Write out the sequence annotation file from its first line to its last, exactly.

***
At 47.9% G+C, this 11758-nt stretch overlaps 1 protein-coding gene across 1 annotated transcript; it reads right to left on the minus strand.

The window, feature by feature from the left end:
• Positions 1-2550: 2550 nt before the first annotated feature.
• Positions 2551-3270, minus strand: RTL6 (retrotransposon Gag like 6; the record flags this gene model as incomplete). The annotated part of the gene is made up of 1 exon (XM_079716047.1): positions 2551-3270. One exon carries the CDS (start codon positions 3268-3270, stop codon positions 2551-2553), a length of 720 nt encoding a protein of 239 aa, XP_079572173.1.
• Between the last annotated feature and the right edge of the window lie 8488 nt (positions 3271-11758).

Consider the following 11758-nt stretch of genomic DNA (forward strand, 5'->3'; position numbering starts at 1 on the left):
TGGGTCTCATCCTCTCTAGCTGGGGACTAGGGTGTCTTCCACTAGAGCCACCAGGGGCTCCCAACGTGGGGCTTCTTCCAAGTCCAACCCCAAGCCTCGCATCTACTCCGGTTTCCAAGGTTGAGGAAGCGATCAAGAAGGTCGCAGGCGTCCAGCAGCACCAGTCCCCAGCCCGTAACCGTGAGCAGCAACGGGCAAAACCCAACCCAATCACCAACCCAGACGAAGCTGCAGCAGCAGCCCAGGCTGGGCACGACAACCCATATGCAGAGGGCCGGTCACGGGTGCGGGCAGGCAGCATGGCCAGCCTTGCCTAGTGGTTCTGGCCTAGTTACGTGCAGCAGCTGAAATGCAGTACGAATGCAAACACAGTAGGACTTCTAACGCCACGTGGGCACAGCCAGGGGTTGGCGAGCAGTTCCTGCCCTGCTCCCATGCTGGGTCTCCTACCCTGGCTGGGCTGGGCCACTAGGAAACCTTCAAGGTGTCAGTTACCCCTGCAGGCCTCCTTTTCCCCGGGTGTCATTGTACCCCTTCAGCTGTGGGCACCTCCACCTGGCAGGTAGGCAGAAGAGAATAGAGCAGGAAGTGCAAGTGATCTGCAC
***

At 47.9% G+C, this 11758-nt stretch overlaps 1 protein-coding gene across 1 annotated transcript; it reads right to left on the minus strand.

The window, feature by feature from the left end:
• Positions 1-2550: 2550 nt before the first annotated feature.
• Positions 2551-3270, minus strand: RTL6 (retrotransposon Gag like 6; the record flags this gene model as incomplete). The annotated part of the gene is made up of 1 exon (XM_079716047.1): positions 2551-3270. One exon carries the CDS (start codon positions 3268-3270, stop codon positions 2551-2553), a length of 720 nt encoding a protein of 239 aa, XP_079572173.1.
• Between the last annotated feature and the right edge of the window lie 8488 nt (positions 3271-11758).

Consider the following 11758-nt stretch of genomic DNA (forward strand, 5'->3'; position numbering starts at 1 on the left):
TGGGTCTCATCCTCTCTAGCTGGGGACTAGGGTGTCTTCCACTAGAGCCACCAGGGGCTCCCAACGTGGGGCTTCTTCCAAGTCCAACCCCAAGCCTCGCATCTACTCCGGTTTCCAAGGTTGAGGAAGCGATCAAGAAGGTCGCAGGCGTCCAGCAGCACCAGTCCCCAGCCCGTAACCGTGAGCAGCAACGGGCAAAACCCAACCCAATCACCAACCCAGACGAAGCTGCAGCAGCAGCCCAGGCTGGGCACGACAACCCATATGCAGAGGGCCGGTCACGGGTGCGGGCAGGCAGCATGGCCAGCCTTGCCTAGTGGTTCTGGCCTAGTTACGTGCAGCAGCTGAAATGCAGTACGAATGCAAACACAGTAGGACTTCTAACGCCACGTGGGCACAGCCAGGGGTTGGCGAGCAGTTCCTGCCCTGCTCCCATGCTGGGTCTCCTACCCTGGCTGGGCTGGGCCACTAGGAAACCTTCAAGGTGTCAGTTACCCCTGCAGGCCTCCTTTTCCCCGGGTGTCATTGTACCCCTTCAGCTGTGGGCACCTCCACCTGGCAGGTAGGCAGAAGAGAATAGAGCAGGAAGTGCAAGTGATCTGCAC